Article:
Ending Explained is a recurring series in which we explore the finales, secrets, and themes of interesting movies and shows, both new and old. In this entry, we break down the ending of Hobbs & Shaw.
When the lights come up at the end of Fast & Furious Presents: Hobbs & Shaw, after 135 minutes including three mid- and post-credits sequences, we’re left with a lot of unanswered questions. That’s to be expected with a spinoff installment of an 18-year-old movie franchise — specifically the ninth part, or 11th if we’re including short films — that continues to grow and evolve with seemingly limitless possibilities. Of course, it’s going to be left open-ended, so as to tease and hype further productions, and of course, it’s going to mess with mythology and have us wondering about connections to past storylines and characters.
Who is The Director? What is going on in those post-credits scenes? Can you really stab someone with a brick? Did Ryan Reynolds really just spoil the Game of Thrones ending for everyone not caught up with the show? And most importantly, where is the rest of the Fast & Furious family during all of this? Okay, that last question always has to be asked when a movie franchise spins off a “solo” superhero installment, which Hobbs & Shaw definitely is. Never mind where Dom, Letty, Roman, and Tej are. If anything, we need to know where Owen Shaw is and whether he’s alive or has been killed by Deckard off screen. And speaking of Deckard’s kills, the real most important question is: where’s justice for Han?
Let’s begin with where the ending of the movie puts us. Luke Hobbs (Dwayne Johnson) and Deckard Shaw (Jason Statham) have finally learned to fight as a team and together defeated “black superman” Brixton Lore (Idris Elba) in the “Battle of Samoa.” The bionically enhanced villain’s organization, Eteon, realizes they need to put eyes in the back of their super soldiers’ heads and flip a kill switch on the guy who otherwise seems like a good enough asset to keep around (plus he does a pretty mean plot song rap on the soundtrack). The bigger boss, known only as The Director, speaks in their disguised voice to our three heroes — let’s not forget the most deservingly titular Shaw of the title, Hattie (Vanessa Kirby) — telling them this isn’t the first time they’ve been beaten by these guys, and in perfect Dr. Claw from Inspector Gadget fashion all but shouts, “I’ll get you next time, Hobbs and Shaws! Next tiiiiiiiime!”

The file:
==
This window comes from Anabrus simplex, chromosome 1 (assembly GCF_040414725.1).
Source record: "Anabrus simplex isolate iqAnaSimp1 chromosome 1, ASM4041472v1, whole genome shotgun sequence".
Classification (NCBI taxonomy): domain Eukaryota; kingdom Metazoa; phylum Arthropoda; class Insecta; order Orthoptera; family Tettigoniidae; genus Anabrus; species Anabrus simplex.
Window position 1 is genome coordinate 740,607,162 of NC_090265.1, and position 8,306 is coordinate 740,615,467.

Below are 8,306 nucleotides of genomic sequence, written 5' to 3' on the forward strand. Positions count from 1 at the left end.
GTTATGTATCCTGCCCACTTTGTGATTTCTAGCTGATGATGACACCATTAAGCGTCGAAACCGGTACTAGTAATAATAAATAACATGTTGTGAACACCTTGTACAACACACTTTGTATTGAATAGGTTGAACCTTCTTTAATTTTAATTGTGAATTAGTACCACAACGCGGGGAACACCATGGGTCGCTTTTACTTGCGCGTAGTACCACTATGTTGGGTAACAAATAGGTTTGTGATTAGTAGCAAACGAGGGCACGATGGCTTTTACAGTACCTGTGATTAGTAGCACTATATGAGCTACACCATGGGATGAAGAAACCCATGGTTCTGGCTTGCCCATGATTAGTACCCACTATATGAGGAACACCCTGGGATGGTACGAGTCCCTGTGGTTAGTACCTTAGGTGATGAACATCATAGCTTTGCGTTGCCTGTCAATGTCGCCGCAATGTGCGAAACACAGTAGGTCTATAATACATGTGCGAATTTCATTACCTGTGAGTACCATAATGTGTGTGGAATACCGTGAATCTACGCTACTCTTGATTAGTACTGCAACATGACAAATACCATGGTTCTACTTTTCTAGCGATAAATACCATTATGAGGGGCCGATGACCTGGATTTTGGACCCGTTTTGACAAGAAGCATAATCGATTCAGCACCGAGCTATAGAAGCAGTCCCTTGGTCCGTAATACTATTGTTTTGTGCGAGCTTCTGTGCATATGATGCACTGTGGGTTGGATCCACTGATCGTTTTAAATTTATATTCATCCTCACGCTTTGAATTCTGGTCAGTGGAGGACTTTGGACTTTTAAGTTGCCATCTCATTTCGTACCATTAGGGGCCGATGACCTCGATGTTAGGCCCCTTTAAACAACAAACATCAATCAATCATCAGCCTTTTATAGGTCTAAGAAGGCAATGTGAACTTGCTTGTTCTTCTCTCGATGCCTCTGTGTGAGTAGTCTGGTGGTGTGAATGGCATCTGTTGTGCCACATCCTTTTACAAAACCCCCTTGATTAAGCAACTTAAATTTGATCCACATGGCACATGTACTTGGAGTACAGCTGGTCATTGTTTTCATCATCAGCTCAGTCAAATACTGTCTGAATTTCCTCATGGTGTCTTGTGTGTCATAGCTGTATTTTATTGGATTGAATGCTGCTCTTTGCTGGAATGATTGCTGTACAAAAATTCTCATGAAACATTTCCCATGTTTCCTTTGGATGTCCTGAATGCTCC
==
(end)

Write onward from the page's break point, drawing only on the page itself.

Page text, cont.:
Oh, right, then we see Deckard and Hattie slip a special cake to Mama Shaw, Magdalene (Helen Mirren), as they appear to begin helping her break out of prison (so Hattie is fully ex-government, then? Or, after saving the world do the Shaws get to free their mother anyway but this is the more fun way of releasing her?). And in two of the credits scenes, we get more of Ryan Reynolds as new character CIA agent Locke covered in blood and teasing the next-level mission for Hobbs (no, I’m not going to discuss the second credits scene with the extra homophobic joke). He’s securely put away the Snowflake virus, which Hattie was able to extract from her body just… in… time, but now there’s an even worse virus out there that melts your skin off your body. Sounds like another job for Fast & Furious Presents: Hobbs & Shaw.
The Director is probably involved with that virus, too. So who is he? Or she? Watching the movie, I was waiting for the moment when Charlize Theron would appear on-screen revealed to be the face behind the computer voice. She was last seen in this franchise as the Fate of the Furious villain Cipher and got away at the end of that film. She’s supposedly returning for the next installment of the main series. But was she also involved in this spinoff? Theron has worked with director David Leitch before, starring in his under-seen action flick Atomic Blonde, so she certainly seemed an obvious fit for one of the Hobbs & Shaw cameos. Cipher also fits the line about having gone up against these heroes before, not just in The Fate of the Furious but, as stated in that movie, working behind the scenes for a while.